From classrooms to cabins, new Arctic atlas hopes to spark imaginations
The publication combines science, traditional knowledge and is available free online
There's a new atlas on the market and it isn't like the ones you may have cracked open in grade school. It's filled with colourful photos and maps of every nook and cranny of the Arctic Ocean.
Canada's Arctic Marine Atlas was released by three environmental organizations this week — World Wildlife Fund Canada, Oceans North, and Ducks Unlimited Canada. It features a comprehensive look at the Arctic's changing environment, along with the animals and people that live there.
The 122-page publication includes over 70 colourful maps depicting things like beluga migration routes, sea ice freeze-up dates, and Inuit travel routes from Ivujivik, Que. to Qikiqtarjuaq, Nunavut.
There are also more than 60 photos of fish, birds, whales and other Arctic marine life along with scientific illustrations
"I hope it provokes [students'] imagination to want to know more about the North, but want to know more in a way that can be useful," said Louie Porta, vice president of operations for Oceans North.
Porta said the publication is unique as it brings together peer-reviewed scientific information with Inuit expertise and traditional knowledge. That includes traditional place names, trails and the political geography of the North.
"We tried to make sure that it was held up as an equal pillar of knowing," Porta said, noting the atlas isn't an authoritative document when it comes to all existing Indigenous knowledge.
"You can't really have a clear understanding of what we know about our Arctic if it doesn't come with a clear awareness that this is a well-lived and lived-in space and has been for millennia."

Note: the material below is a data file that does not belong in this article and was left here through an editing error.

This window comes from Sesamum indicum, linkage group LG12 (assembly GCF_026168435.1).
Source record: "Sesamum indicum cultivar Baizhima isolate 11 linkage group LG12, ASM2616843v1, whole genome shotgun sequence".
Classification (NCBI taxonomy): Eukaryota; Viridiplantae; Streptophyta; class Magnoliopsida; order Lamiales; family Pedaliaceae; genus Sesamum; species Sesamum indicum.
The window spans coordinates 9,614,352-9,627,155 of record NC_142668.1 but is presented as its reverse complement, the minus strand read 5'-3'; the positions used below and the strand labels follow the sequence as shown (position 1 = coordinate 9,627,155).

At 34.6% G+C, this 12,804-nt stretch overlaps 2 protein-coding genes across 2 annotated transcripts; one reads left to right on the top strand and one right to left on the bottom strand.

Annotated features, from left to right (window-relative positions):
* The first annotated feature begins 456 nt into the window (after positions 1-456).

With seven chapters on topics ranging from oceanography to marine mammals, that Atlas was written and reviewed by experts in the field, said Porta. Inuit and traditional knowledge was also gathered and the whole atlas was reviewed by Inuit Tapiriit Kanatami.
Climate change and environment management is a theme that runs throughout the atlas.
"We wanted to make sure that the active development footprint was captured because the Arctic is a vast space and the people who live there also need a way of making a living," Porta said. The atlas includes information on changes in the Arctic, including the loss of summer sea ice, and industrial and commercial activities.
The atlas is available as a free PDF online and those without internet access can get a copy mailed to them. Porta described it as an "old school, new school project". He said it is available in English, French and Inuktitut and will be distributed to communities, schools and leaders.
"You can't make good decisions without good information and everybody needs good information," said Porta.
"It's an encyclopedia written by experts for coffee tables for [hunters and trappers organization's] boardrooms so that it can be available when there's no bandwidth or at a hunting cabin."
With files from Loren McGinnis and John Last